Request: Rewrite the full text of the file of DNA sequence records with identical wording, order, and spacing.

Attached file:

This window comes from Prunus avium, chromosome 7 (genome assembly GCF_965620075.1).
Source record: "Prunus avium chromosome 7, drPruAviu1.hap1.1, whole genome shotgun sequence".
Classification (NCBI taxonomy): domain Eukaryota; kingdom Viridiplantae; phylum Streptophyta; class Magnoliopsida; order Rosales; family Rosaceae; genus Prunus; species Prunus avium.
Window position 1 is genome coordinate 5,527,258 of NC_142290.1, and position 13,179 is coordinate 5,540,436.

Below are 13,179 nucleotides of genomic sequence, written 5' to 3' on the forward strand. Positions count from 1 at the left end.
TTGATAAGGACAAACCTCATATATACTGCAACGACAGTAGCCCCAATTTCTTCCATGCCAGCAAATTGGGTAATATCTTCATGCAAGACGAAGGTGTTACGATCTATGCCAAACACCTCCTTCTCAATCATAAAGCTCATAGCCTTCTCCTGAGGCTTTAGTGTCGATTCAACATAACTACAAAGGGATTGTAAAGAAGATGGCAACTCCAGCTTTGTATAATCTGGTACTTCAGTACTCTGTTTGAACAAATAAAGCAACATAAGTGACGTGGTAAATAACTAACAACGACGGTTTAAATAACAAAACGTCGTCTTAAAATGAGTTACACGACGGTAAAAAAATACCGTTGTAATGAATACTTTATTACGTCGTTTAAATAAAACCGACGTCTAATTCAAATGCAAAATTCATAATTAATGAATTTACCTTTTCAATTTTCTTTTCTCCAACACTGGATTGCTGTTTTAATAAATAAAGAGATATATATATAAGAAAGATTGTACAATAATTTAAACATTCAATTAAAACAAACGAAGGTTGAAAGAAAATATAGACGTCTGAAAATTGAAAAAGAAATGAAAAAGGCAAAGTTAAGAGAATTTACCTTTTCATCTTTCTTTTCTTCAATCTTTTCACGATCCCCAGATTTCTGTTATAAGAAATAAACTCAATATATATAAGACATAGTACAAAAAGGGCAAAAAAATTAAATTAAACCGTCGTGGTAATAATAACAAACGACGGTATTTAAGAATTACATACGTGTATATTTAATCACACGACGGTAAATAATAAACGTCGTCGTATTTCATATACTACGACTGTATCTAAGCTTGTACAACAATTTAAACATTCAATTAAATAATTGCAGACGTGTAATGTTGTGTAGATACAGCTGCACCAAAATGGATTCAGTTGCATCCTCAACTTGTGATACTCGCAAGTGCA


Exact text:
This window comes from Prunus avium, chromosome 7 (genome assembly GCF_965620075.1).
Source record: "Prunus avium chromosome 7, drPruAviu1.hap1.1, whole genome shotgun sequence".
Classification (NCBI taxonomy): domain Eukaryota; kingdom Viridiplantae; phylum Streptophyta; class Magnoliopsida; order Rosales; family Rosaceae; genus Prunus; species Prunus avium.
Window position 1 is genome coordinate 5,527,258 of NC_142290.1, and position 13,179 is coordinate 5,540,436.

Below are 13,179 nucleotides of genomic sequence, written 5' to 3' on the forward strand. Positions count from 1 at the left end.
TTGATAAGGACAAACCTCATATATACTGCAACGACAGTAGCCCCAATTTCTTCCATGCCAGCAAATTGGGTAATATCTTCATGCAAGACGAAGGTGTTACGATCTATGCCAAACACCTCCTTCTCAATCATAAAGCTCATAGCCTTCTCCTGAGGCTTTAGTGTCGATTCAACATAACTACAAAGGGATTGTAAAGAAGATGGCAACTCCAGCTTTGTATAATCTGGTACTTCAGTACTCTGTTTGAACAAATAAAGCAACATAAGTGACGTGGTAAATAACTAACAACGACGGTTTAAATAACAAAACGTCGTCTTAAAATGAGTTACACGACGGTAAAAAAATACCGTTGTAATGAATACTTTATTACGTCGTTTAAATAAAACCGACGTCTAATTCAAATGCAAAATTCATAATTAATGAATTTACCTTTTCAATTTTCTTTTCTCCAACACTGGATTGCTGTTTTAATAAATAAAGAGATATATATATAAGAAAGATTGTACAATAATTTAAACATTCAATTAAAACAAACGAAGGTTGAAAGAAAATATAGACGTCTGAAAATTGAAAAAGAAATGAAAAAGGCAAAGTTAAGAGAATTTACCTTTTCATCTTTCTTTTCTTCAATCTTTTCACGATCCCCAGATTTCTGTTATAAGAAATAAACTCAATATATATAAGACATAGTACAAAAAGGGCAAAAAAATTAAATTAAACCGTCGTGGTAATAATAACAAACGACGGTATTTAAGAATTACATACGTGTATATTTAATCACACGACGGTAAATAATAAACGTCGTCGTATTTCATATACTACGACTGTATCTAAGCTTGTACAACAATTTAAACATTCAATTAAATAATTGCAGACGTGTAATGTTGTGTAGATACAGCTGCACCAAAATGGATTCAGTTGCATCCTCAACTTGTGATACTCGCAAGTGCA